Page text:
The American Chemical Society Division of Chemical Information is pleased to announce that Stephen Bryant and Evan Bolton have been selected to receive the 2016 Herman Skolnik Award for their work on developing, maintaining, and expanding the web-based NIH/NLM/NCBI PubChem database and related software capabilities and analytic tools to enhance the scientific discovery process. The award recognizes outstanding contributions to and achievements in the theory and practice of chemical information science and related disciplines. The prize consists of a $3,000 honorarium and a plaque. Drs. Bryant and Bolton will also be invited to present an award symposium at the fall 2016 ACS National Meeting to be held in Philadelphia, PA.

ImageStephen H. Bryant received his B.A. in chemistry and english from the University of Virginia, and then completed a Ph.D. in biophysics at the Johns Hopkins University School of Medicine, where he studied protein crystallography. He did postgraduate work at Johns Hopkins University Schools of Medicine and of Hygiene and Public Health, followed by a stint at Brookhaven National Laboratory working on the Protein Data Bank (PDB). Bryant then spent some time in upstate New York as a Research Scientist, Wadsworth Center for Laboratories and Research, New York State Department of Health, and Assistant Professor, Department of Biomedical Sciences, School of Public Health, State University of New York at Albany before going to the National Library of Medicine, National Institutes of Health as a Senior Investigator.

ImageEvan Bolton received a B.S. in chemistry from Rider College in Lawrenceville, New Jersey and a Ph.D. in physical chemistry from the University of Georgia. He held positions as a computational scientist at American Cyanamid and IRL, Inc. before becoming a consultant who led the creation, use, and management of computer applications to manage scientific data. At first under contract to the National Center for Biotechnology Information (NCBI) to work on the PubChem project, Bolton joined the NCBI staff as Lead Scientist in 2004.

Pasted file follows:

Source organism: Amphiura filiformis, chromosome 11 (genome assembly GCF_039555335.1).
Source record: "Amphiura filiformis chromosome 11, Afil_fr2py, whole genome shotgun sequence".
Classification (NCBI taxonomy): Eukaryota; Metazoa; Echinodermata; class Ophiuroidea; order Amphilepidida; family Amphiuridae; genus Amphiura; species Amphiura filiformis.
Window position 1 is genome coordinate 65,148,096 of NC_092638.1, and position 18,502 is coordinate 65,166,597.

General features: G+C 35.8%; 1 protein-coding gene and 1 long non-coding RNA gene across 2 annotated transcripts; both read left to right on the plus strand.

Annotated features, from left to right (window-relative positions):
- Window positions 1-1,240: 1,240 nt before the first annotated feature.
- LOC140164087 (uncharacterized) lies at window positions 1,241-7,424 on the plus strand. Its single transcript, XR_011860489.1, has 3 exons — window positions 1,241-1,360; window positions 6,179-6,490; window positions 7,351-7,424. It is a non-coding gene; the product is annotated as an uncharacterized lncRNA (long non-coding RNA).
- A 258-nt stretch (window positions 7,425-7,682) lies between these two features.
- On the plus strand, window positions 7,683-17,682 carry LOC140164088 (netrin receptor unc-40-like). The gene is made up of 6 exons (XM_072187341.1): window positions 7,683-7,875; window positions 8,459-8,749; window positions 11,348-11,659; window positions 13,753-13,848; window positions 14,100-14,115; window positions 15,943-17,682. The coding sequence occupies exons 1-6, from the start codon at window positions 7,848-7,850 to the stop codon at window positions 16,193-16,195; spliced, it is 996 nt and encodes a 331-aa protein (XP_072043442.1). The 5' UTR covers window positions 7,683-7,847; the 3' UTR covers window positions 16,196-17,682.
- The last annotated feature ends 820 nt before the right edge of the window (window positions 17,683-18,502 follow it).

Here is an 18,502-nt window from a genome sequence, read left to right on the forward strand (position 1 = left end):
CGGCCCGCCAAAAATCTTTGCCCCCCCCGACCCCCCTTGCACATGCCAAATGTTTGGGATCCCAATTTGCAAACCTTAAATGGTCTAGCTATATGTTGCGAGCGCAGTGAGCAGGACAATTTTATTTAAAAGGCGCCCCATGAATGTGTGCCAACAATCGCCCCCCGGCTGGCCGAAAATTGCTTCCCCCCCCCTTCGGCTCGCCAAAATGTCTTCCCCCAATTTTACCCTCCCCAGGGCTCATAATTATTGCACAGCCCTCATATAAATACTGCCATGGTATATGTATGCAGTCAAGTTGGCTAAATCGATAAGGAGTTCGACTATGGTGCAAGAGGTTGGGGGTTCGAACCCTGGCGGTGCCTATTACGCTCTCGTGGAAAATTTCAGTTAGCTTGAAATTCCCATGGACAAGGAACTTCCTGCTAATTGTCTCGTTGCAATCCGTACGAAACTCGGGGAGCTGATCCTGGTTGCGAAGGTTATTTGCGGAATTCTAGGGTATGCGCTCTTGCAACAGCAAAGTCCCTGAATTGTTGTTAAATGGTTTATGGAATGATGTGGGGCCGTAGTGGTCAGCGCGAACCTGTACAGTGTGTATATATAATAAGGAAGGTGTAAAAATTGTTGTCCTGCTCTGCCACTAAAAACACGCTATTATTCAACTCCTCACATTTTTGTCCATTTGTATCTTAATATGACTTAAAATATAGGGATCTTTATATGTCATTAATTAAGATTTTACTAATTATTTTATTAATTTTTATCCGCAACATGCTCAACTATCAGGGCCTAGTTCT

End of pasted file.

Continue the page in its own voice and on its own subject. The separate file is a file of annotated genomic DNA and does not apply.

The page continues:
The awarding of the 2016 Herman Skolnik Award to Bryant and Bolton recognizes the significant contribution of the creation of the necessary computer and software systems to make PubChem information (a database of small molecules and biological activity information) easily web-accessible to biomedical researchers. Under Bryant and Bolton’s leadership, the PubChem team has created a world-class resource for chemical and biological information. PubChem is the first major public database to connect cheminformatics to bioinformatics and thereby provide a unique information resource for pharmaceutical research.

From its beginning, PubChem’s overriding goal has been to provide comprehensive information on the biological properties of small molecules. Since 2004, PubChem has grown to 196 million chemical substance records, encompassing 68 million unique compounds. It has been a demonstration of a public and private cooperation that has benefited the entire scientific community in collecting and integrating resources, as demonstrated by collaborations with over 250 academic and commercial organizations who have contributed records to PubChem. Biological screening results are available from over 1.1 million bioassay screens for over 3.1 million tested substances. Every day, tens of thousands of researchers from university labs, as well as pharmaceutical and biotech companies access PubChem in their drug discovery efforts.

Bryant and Bolton have provided important leadership for the PubChem project. Bryant is guided by an overarching vision of data integration, and in particular his focus on adding the third dimension to chemical structure searches, likely guided by his early experience in structural biology and crystallography. Bolton has had a consistent eye and focus on engineering and design, and has shared his insight and expertise with others in the field, especially with the intricacies of building highly robust chemical registration systems.

Bryant and Bolton are also cited as lucid and determined advocates not only for PubChem, but also for cheminformatics and chemical sciences in general. They are valued among their colleagues, having worked with other projects such as ChEMBL (http://www.ebi.ac.uk/chembl) at EMBL-EBI, an open medicinal chemistry data resource and on the ChEBI (http://www.ebi.ac.uk/chebi) chemical ontology database.

Andrea Twiss-Brooks, Chair, CINF Awards Committee

2017 Herman Skolnik Award: Call for Nominations